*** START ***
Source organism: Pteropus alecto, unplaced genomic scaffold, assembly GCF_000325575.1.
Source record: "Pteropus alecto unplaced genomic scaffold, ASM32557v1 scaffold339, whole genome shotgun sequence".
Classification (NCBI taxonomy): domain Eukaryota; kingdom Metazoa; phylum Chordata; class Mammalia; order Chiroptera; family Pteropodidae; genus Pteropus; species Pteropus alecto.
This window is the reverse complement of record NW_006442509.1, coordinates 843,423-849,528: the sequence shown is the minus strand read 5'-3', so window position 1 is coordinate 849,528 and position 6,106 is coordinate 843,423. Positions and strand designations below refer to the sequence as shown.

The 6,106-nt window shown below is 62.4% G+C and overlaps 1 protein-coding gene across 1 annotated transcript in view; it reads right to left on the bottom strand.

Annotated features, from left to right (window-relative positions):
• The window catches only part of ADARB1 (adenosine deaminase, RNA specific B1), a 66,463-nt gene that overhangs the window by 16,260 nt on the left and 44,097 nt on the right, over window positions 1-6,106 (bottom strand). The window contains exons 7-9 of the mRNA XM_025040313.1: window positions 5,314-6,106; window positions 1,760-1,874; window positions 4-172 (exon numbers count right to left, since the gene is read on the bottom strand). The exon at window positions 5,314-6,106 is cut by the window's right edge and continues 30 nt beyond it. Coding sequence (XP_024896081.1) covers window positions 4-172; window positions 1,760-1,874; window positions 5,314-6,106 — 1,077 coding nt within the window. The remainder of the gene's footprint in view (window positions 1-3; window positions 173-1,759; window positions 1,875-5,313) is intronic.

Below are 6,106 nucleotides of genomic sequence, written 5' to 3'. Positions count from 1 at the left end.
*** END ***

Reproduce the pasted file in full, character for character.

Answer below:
Source organism: Pteropus alecto, unplaced genomic scaffold, assembly GCF_000325575.1.
Source record: "Pteropus alecto unplaced genomic scaffold, ASM32557v1 scaffold339, whole genome shotgun sequence".
Classification (NCBI taxonomy): domain Eukaryota; kingdom Metazoa; phylum Chordata; class Mammalia; order Chiroptera; family Pteropodidae; genus Pteropus; species Pteropus alecto.
This window is the reverse complement of record NW_006442509.1, coordinates 843,423-849,528: the sequence shown is the minus strand read 5'-3', so window position 1 is coordinate 849,528 and position 6,106 is coordinate 843,423. Positions and strand designations below refer to the sequence as shown.

The 6,106-nt window shown below is 62.4% G+C and overlaps 1 protein-coding gene across 1 annotated transcript in view; it reads right to left on the bottom strand.

Annotated features, from left to right (window-relative positions):
• The window catches only part of ADARB1 (adenosine deaminase, RNA specific B1), a 66,463-nt gene that overhangs the window by 16,260 nt on the left and 44,097 nt on the right, over window positions 1-6,106 (bottom strand). The window contains exons 7-9 of the mRNA XM_025040313.1: window positions 5,314-6,106; window positions 1,760-1,874; window positions 4-172 (exon numbers count right to left, since the gene is read on the bottom strand). The exon at window positions 5,314-6,106 is cut by the window's right edge and continues 30 nt beyond it. Coding sequence (XP_024896081.1) covers window positions 4-172; window positions 1,760-1,874; window positions 5,314-6,106 — 1,077 coding nt within the window. The remainder of the gene's footprint in view (window positions 1-3; window positions 173-1,759; window positions 1,875-5,313) is intronic.

Below are 6,106 nucleotides of genomic sequence, written 5' to 3'. Positions count from 1 at the left end.